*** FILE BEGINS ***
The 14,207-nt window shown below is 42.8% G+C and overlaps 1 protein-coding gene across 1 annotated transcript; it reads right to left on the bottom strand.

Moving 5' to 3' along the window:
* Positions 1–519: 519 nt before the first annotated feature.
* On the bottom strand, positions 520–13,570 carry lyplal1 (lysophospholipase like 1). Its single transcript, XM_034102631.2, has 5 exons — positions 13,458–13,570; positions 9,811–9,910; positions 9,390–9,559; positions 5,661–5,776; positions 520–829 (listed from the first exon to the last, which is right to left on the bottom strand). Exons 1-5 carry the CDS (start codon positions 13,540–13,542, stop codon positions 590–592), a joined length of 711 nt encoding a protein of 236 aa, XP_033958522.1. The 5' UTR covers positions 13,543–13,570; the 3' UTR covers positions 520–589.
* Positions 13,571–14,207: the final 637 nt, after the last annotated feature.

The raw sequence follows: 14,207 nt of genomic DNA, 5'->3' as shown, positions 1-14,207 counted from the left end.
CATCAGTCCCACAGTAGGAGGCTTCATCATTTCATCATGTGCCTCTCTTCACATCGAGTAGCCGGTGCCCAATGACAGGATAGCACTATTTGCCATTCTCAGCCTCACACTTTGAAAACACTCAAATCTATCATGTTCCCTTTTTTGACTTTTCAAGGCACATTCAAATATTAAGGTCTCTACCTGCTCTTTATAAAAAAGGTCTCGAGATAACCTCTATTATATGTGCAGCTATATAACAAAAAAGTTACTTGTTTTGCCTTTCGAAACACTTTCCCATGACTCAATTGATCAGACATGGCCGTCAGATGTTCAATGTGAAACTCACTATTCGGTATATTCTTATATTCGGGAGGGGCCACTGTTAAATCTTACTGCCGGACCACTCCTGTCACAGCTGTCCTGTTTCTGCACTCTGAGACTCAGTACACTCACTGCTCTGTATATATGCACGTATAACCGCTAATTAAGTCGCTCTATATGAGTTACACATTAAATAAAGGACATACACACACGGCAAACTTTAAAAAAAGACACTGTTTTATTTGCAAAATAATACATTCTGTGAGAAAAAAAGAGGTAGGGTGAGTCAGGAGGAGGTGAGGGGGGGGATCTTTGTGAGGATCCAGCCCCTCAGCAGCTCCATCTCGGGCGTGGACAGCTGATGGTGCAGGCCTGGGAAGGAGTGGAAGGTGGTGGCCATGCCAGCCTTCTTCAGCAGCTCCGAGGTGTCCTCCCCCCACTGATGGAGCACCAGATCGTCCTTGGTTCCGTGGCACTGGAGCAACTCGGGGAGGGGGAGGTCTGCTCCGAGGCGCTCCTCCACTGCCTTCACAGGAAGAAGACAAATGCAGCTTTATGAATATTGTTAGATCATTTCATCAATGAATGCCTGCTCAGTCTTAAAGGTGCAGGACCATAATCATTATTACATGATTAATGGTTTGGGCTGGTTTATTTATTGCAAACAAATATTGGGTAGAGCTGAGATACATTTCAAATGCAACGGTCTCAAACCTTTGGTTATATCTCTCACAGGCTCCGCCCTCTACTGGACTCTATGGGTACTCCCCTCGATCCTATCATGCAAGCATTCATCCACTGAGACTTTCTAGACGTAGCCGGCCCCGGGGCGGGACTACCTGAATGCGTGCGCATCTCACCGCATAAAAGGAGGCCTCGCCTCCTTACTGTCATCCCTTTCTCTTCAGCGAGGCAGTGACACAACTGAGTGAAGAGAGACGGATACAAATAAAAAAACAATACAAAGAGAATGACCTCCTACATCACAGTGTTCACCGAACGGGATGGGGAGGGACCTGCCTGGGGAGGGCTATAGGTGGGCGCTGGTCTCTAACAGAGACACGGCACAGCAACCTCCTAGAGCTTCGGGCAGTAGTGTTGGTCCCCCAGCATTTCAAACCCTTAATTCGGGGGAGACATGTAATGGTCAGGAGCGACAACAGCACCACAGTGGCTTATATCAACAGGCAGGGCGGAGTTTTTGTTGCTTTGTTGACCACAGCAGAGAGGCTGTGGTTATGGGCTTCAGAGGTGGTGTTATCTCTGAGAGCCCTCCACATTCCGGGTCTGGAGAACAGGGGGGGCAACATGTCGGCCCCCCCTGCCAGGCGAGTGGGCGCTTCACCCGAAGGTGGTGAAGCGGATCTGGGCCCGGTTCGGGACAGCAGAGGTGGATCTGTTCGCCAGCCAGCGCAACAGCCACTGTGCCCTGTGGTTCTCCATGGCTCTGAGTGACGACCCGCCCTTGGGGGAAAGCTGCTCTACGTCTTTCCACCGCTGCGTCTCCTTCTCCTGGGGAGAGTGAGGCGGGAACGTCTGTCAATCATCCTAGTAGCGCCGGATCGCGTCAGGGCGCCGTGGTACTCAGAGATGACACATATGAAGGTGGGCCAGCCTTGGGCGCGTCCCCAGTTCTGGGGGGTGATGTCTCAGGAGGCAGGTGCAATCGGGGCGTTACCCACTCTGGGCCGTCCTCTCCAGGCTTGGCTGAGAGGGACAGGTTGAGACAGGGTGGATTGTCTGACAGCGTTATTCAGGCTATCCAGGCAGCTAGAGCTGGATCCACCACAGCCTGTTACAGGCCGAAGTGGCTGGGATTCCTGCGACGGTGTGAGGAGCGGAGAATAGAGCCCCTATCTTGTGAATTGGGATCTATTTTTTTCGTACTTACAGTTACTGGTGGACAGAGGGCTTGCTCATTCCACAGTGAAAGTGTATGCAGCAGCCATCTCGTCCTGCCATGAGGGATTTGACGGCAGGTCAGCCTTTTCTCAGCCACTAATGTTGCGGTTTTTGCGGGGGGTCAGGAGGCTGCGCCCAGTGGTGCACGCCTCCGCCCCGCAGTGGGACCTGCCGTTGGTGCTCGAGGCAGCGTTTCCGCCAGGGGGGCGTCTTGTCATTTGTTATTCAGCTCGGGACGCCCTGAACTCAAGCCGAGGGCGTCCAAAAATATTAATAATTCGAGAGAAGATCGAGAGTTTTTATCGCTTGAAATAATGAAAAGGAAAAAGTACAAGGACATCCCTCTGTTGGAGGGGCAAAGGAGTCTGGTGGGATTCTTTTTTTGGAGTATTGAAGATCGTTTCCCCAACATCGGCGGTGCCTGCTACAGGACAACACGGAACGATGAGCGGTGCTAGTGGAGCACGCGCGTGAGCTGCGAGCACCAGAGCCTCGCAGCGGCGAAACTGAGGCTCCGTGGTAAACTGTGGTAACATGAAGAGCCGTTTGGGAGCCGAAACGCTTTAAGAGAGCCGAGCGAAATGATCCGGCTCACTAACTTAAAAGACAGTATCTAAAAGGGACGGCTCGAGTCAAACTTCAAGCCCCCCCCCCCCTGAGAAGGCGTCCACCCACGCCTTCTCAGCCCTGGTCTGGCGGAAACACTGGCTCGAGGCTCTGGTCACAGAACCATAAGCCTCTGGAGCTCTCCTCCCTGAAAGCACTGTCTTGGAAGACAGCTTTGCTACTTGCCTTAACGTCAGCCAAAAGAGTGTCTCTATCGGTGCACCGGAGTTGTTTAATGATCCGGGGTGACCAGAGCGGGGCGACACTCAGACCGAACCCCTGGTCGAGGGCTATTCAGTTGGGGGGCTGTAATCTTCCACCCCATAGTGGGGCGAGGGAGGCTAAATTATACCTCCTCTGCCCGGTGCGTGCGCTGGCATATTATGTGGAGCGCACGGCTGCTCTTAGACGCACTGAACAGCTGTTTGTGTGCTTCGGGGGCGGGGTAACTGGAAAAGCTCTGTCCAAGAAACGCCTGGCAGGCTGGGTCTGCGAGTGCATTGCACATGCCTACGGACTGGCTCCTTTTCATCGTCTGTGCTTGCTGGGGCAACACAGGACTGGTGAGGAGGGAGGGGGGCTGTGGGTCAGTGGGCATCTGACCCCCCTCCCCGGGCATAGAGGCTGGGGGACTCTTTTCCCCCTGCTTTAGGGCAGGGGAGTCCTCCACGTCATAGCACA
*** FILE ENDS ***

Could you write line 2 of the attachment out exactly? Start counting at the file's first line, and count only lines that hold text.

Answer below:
Moving 5' to 3' along the window: